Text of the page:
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Please help me use my voice to influence healthcare! I’ve been nominated for a WEGO Health Patient Leader Hero award, but I need endorsements from YOU. It’ll take 2 seconds, and mean an incredible amount to me. Click here, then click the “Endorse Lala Jackson” button. 

WEGO Health Awards connect the healthcare industry with top patient influencers. By endorsing me, you let healthcare companies – insurance, medical, advocacy, wellness brands, etc. – know that I’m a person whose voice is worth listening to in the health space. You know this is my jam, and I’d really appreciate your help to make these relationships happen for me.

I was diagnosed with type 1 diabetes when I was 10, in 1997. I started meeting with local congress people through JDRF’s Promise to Remember me campaign, and traveled to DC with ADA when I was 17 to speak to lawmakers on the hill. My being a “bulldog” (ADA’s head of government relations at the time’s word, not mine lol) made it so an important bill got signed to allow kids with chronic illness to better and more safely take care of themselves in public school. 

I’ve always used my experiences and voice to speak up for others with chronic illness because I know just how much my privilege has afforded me. Even when I was not able to get access to health insurance for 13 months after I graduated college – pre ACA – I was still able to survive because of the generosity of my friends and family.

I know multiple people who have died in the same situation because they weren’t able to afford their medication.

I started working at JDRF in 2016 because I knew I couldn’t NOT continue to do this important work. I wrote my book – Beyond Powerful: Your Chronic Illness is Not Your Kryptonite – to reach out to people like me who needed an extra infusion of hope. I do one-on-one chronic health coaching to help people who need someone in their corner through this process.

I can’t look at people who are carrying similar things as I do and not fight for us. This award will help me continue to elevate my voice in spaces where I have the opportunity to affect change. Thank you for helping me do that.

Click here: https://awards.wegohealth.com/nominees/14983
Then click the “Endorse Lala Jackson” button. 

Thank you!

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Imagine what you’re doing to your brain if, for days, weeks, months, years, you are repeating the story – I am sick. This is hard. I’m tired. Everything hurts.

Imagine how much it fucks with your brain to HAVE to repeat that story to doctors in order to get them to believe your symptoms. To explain to your friends and family, over and over again, why you’re not up for doing XYZ thing.

Imagine how much, in the struggle to know your experience is valid, that this isn’t just in your head, that what you’re going through is real, you have to ground yourself in that reality.

In having to tell your sickness story over and over again just to be seen, heard, or understood, how many times have you emphasized to yourself just how sick you are?

When we ALWAYS talk about our health and its lack – whether from necessity, habit, or both, we are barraging our brain with sickness. Our health experiences are valid, but what is the cost of proving that? And why are you working so hard to prove it when you know it’s real.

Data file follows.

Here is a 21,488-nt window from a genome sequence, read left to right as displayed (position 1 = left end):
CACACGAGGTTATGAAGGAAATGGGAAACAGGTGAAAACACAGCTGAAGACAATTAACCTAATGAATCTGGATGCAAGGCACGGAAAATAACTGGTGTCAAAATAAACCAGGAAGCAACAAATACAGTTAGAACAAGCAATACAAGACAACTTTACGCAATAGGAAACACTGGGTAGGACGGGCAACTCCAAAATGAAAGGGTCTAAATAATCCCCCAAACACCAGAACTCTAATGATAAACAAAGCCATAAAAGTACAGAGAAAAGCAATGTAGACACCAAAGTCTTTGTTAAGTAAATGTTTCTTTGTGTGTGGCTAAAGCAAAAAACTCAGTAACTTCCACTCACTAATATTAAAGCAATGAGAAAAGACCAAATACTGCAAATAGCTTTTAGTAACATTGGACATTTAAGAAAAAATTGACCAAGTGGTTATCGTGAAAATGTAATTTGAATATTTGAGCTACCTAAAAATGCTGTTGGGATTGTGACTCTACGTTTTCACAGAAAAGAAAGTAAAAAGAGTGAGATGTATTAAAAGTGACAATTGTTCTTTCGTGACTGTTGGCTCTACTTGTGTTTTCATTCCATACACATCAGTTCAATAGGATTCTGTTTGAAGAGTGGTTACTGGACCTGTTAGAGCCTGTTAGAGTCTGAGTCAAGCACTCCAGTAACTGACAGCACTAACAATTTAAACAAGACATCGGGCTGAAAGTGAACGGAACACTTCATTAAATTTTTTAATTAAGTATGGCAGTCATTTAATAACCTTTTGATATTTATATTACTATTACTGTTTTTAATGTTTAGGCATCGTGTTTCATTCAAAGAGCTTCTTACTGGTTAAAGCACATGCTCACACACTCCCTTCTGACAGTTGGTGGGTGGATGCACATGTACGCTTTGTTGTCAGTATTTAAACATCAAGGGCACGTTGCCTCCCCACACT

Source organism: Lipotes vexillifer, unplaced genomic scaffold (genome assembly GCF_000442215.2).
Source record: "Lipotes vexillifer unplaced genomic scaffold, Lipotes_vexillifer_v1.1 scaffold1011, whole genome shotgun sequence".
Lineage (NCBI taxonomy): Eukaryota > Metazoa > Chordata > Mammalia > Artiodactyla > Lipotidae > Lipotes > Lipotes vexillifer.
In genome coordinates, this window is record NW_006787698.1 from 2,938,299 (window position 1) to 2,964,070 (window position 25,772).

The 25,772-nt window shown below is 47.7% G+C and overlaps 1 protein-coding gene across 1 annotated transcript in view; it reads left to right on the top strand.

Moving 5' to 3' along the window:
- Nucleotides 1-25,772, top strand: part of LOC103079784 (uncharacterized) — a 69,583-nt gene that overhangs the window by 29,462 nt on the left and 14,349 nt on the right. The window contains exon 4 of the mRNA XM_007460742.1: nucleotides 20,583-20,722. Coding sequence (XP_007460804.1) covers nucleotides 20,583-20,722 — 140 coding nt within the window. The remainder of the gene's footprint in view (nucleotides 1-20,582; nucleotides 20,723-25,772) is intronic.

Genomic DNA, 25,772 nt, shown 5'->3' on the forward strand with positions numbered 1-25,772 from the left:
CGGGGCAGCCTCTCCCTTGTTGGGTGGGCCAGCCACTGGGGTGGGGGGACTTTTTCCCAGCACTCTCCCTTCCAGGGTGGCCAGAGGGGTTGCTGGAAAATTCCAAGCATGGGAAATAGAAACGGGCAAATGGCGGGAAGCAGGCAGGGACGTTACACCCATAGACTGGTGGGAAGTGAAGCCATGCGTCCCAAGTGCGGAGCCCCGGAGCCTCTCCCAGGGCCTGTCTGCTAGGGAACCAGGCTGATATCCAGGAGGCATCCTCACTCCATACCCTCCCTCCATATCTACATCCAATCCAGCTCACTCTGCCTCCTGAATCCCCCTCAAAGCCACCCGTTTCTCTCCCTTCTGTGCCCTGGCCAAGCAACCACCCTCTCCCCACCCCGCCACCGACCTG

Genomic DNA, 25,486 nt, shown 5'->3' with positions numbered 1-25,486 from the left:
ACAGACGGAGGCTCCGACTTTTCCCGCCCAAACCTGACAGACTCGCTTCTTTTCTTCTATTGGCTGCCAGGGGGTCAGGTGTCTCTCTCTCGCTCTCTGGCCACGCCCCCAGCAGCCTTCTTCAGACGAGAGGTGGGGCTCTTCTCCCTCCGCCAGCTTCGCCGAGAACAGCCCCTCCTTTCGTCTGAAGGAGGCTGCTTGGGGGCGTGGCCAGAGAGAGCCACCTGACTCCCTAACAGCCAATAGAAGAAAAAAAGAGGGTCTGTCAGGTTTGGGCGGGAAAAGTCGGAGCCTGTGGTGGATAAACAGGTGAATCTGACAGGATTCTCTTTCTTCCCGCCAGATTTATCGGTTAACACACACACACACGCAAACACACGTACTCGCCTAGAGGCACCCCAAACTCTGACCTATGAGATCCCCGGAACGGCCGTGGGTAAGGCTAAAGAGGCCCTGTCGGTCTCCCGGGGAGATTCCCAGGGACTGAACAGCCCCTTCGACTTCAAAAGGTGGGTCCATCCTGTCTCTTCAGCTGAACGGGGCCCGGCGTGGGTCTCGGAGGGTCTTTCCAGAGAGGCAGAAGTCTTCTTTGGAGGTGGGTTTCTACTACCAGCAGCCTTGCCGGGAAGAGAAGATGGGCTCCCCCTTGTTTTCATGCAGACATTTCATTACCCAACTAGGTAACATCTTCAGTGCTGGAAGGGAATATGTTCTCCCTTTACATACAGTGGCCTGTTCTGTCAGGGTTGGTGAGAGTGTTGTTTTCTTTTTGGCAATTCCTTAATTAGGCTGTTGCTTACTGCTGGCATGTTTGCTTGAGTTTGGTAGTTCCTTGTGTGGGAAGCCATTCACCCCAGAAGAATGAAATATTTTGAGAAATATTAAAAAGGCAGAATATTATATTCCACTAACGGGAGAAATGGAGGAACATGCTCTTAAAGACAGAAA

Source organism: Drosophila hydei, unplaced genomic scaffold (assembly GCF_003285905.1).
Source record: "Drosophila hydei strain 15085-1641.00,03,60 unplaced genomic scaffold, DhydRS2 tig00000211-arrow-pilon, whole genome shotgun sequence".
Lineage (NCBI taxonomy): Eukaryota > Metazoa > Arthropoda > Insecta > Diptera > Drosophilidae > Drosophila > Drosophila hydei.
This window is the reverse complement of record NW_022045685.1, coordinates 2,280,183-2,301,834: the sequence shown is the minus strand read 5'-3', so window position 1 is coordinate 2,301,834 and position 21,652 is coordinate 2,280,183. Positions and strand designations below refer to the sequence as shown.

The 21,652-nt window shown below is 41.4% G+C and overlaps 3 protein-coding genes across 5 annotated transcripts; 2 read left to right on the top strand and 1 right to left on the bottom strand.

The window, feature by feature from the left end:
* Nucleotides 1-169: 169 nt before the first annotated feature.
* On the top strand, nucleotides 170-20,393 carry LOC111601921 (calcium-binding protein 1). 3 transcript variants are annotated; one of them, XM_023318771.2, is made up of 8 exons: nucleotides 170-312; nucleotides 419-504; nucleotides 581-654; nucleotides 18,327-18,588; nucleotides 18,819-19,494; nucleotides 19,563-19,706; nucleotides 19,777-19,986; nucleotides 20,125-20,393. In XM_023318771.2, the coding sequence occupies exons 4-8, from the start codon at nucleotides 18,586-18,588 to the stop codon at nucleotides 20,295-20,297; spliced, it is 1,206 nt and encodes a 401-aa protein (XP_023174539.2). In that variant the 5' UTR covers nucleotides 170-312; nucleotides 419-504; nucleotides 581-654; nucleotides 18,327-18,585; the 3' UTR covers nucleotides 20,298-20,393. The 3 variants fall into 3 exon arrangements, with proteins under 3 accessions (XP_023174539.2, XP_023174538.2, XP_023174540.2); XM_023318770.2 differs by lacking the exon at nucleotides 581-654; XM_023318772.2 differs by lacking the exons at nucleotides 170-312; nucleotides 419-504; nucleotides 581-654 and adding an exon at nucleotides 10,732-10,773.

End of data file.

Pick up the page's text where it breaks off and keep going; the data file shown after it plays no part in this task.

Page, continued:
Getting doctors to listen to you is vitally important – fire the doctors who don’t and keep it moving.

Receiving validation from our friends and family – knowing that they truly hear and see the weight of what we’re going through is important as well, but the people who get it, get it. The people who don’t, won’t.

Where’s your mental camera pointing? To the darkest parts of you, only showing them to yourself? Or to the brightest parts, bringing those parts of you to the forefront of your mind?

Choosing to focus on the brightest parts is a process. If you force the thought, it won’t feel real. But slowly shifting creates impactful change in your brain over time.

Choose a middle thought. Instead of “I am in pain all the time; it’s never going away.” maybe “I feel best in the middle of the day. In those moments, I can focus on my creativity, and that makes me happy.”

Simple shifts move mountains over time.

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Video from my keynote below! This past weekend, I had the really wonderful opportunity to give a closing keynote at the Students with Diabetes national conference. I spoke about the superpowers we gain from the challenges we go through. I shared some stories from others and a few of my own –

– At the start, I taught hula, because that’s how I wake people up at 8:30am on a Sunday.

– At 12:34 I tell a story about how my mom taught me to use my superpower of voice.

– At 20:30, while talking about the superpower of vision, you’ll see why I think some of my superpowers are transparency and vulnerability, because I share an incredibly tough and personal story from last year.

– And at 42:02, some true superheroes took the challenge to identify their own supowerpowers they’ve gained from the challenges they’ve been through, then share on stage.

It takes a lot to not only publicly share our challenges, but also to publicly declare our strengths. Props to those who got on stage and to all of the attendees who did the work. There is POWER in being vulnerable and I’m proud of this crew for choosing to be that brave.

While I do not plan on giving this exact speech again, it can be tailored for a more general audience and I’d like to give less time to me speaking and more time to workshopping and honing in in superpowers; it’s best suited for audiences from 15-30 years old. If you find value in it and want me to come to your campus, organization, or workplace, let me know!

Check out the full speech below:

Harnessing Your Superpowers Keynote | Lala Jackson - YouTube